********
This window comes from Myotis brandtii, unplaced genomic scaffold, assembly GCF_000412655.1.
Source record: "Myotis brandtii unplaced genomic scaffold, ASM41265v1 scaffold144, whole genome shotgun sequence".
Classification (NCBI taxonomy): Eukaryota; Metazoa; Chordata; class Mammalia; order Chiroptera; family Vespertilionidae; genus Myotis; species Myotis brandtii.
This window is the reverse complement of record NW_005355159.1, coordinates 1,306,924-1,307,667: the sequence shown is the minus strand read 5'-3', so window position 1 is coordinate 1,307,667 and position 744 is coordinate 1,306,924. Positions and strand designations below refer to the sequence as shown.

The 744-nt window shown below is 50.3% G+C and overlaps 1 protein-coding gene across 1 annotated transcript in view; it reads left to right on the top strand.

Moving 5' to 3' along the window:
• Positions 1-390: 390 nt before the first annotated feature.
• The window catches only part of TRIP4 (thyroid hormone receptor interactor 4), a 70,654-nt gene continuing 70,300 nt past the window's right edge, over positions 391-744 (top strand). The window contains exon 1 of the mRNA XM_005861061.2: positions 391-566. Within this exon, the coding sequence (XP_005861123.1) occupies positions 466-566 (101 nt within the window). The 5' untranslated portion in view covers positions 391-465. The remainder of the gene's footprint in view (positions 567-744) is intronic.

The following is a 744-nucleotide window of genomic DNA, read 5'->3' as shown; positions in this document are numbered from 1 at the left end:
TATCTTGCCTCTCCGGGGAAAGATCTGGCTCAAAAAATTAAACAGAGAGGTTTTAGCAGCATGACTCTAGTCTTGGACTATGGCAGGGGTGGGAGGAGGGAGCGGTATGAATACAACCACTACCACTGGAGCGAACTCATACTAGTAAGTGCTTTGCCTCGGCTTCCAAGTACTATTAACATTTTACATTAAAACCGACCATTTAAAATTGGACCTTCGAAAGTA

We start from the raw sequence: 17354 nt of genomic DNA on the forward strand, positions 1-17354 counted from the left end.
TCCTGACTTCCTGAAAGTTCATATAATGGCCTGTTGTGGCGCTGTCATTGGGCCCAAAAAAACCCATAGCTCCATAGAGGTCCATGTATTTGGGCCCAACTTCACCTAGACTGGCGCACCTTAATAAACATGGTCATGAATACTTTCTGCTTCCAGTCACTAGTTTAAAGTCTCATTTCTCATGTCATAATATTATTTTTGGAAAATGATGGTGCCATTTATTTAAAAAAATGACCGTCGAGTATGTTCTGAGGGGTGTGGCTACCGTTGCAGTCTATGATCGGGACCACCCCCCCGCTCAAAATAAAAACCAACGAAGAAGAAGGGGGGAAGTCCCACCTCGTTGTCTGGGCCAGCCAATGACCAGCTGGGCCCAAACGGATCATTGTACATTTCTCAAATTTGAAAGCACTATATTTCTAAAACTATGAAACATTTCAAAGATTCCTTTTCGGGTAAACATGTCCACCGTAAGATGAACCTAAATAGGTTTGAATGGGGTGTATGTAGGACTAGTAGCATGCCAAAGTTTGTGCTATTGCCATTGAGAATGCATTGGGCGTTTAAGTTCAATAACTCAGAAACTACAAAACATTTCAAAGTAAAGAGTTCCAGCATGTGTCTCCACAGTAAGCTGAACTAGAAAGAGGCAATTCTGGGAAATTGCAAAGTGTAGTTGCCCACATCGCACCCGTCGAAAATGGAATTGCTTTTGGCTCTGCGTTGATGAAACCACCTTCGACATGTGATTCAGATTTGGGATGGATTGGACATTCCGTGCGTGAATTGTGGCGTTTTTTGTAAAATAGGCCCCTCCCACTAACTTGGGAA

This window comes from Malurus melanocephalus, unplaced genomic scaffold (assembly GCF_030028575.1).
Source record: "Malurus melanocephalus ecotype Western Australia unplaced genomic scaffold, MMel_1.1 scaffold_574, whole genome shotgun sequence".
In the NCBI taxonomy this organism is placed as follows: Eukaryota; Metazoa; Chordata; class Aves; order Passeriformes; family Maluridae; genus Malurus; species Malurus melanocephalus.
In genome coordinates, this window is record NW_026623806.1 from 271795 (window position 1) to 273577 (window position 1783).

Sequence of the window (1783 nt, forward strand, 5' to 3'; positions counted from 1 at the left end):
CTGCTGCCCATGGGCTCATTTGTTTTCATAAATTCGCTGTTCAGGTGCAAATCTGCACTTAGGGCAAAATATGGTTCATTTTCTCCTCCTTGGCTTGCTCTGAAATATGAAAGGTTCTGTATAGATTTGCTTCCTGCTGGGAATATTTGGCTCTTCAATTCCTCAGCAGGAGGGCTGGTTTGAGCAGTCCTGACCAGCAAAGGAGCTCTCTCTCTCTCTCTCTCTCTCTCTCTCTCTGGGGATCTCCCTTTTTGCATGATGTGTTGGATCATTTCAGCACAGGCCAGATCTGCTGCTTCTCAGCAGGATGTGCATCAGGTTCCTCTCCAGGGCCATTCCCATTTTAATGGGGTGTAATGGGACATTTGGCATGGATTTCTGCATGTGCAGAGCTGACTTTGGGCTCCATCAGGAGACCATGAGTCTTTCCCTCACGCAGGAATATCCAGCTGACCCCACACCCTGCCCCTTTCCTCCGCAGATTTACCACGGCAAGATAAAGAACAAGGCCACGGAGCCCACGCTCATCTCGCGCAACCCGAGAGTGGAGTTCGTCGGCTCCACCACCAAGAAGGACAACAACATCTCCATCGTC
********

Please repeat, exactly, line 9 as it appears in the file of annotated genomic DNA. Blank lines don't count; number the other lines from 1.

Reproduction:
The following is a 744-nucleotide window of genomic DNA, read 5'->3' as shown; positions in this document are numbered from 1 at the left end: